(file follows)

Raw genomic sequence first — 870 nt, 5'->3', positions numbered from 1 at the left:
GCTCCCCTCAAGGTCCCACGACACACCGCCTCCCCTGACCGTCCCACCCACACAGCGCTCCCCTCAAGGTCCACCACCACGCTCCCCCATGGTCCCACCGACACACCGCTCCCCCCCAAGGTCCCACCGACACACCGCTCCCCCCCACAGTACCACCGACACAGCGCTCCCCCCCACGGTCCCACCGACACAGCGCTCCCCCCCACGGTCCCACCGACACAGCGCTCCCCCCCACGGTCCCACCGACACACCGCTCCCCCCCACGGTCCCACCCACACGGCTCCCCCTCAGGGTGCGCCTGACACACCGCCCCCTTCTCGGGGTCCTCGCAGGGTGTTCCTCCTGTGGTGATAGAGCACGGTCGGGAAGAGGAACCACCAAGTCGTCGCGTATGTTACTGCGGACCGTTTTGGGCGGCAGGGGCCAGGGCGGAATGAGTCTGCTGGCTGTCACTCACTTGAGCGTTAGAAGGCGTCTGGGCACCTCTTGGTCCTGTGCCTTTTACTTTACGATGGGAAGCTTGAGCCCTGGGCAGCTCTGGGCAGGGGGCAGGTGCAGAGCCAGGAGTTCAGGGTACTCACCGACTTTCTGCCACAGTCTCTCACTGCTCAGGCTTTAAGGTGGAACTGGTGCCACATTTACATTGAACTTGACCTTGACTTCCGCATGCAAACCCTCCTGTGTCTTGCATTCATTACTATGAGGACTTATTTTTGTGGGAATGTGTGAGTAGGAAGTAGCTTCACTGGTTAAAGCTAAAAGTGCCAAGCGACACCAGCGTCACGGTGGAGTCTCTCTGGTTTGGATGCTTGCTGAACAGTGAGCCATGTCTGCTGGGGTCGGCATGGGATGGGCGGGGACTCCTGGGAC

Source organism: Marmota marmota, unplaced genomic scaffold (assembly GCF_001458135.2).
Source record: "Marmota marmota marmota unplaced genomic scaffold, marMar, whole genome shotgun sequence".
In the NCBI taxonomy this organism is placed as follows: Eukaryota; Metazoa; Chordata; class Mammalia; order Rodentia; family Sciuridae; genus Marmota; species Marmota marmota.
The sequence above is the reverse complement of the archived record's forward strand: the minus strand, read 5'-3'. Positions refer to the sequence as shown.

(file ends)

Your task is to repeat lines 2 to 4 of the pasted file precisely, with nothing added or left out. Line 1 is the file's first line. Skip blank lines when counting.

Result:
GCTCCCCTCAAGGTCCCACGACACACCGCCTCCCCTGACCGTCCCACCCACACAGCGCTCCCCTCAAGGTCCACCACCACGCTCCCCCATGGTCCCACCGACACACCGCTCCCCCCCAAGGTCCCACCGACACACCGCTCCCCCCCACAGTACCACCGACACAGCGCTCCCCCCCACGGTCCCACCGACACAGCGCTCCCCCCCACGGTCCCACCGACACAGCGCTCCCCCCCACGGTCCCACCGACACACCGCTCCCCCCCACGGTCCCACCCACACGGCTCCCCCTCAGGGTGCGCCTGACACACCGCCCCCTTCTCGGGGTCCTCGCAGGGTGTTCCTCCTGTGGTGATAGAGCACGGTCGGGAAGAGGAACCACCAAGTCGTCGCGTATGTTACTGCGGACCGTTTTGGGCGGCAGGGGCCAGGGCGGAATGAGTCTGCTGGCTGTCACTCACTTGAGCGTTAGAAGGCGTCTGGGCACCTCTTGGTCCTGTGCCTTTTACTTTACGATGGGAAGCTTGAGCCCTGGGCAGCTCTGGGCAGGGGGCAGGTGCAGAGCCAGGAGTTCAGGGTACTCACCGACTTTCTGCCACAGTCTCTCACTGCTCAGGCTTTAAGGTGGAACTGGTGCCACATTTACATTGAACTTGACCTTGACTTCCGCATGCAAACCCTCCTGTGTCTTGCATTCATTACTATGAGGACTTATTTTTGTGGGAATGTGTGAGTAGGAAGTAGCTTCACTGGTTAAAGCTAAAAGTGCCAAGCGACACCAGCGTCACGGTGGAGTCTCTCTGGTTTGGATGCTTGCTGAACAGTGAGCCATGTCTGCTGGGGTCGGCATGGGATGGGCGGGGACTCCTGGGAC

Source organism: Marmota marmota, unplaced genomic scaffold (assembly GCF_001458135.2).
Source record: "Marmota marmota marmota unplaced genomic scaffold, marMar, whole genome shotgun sequence".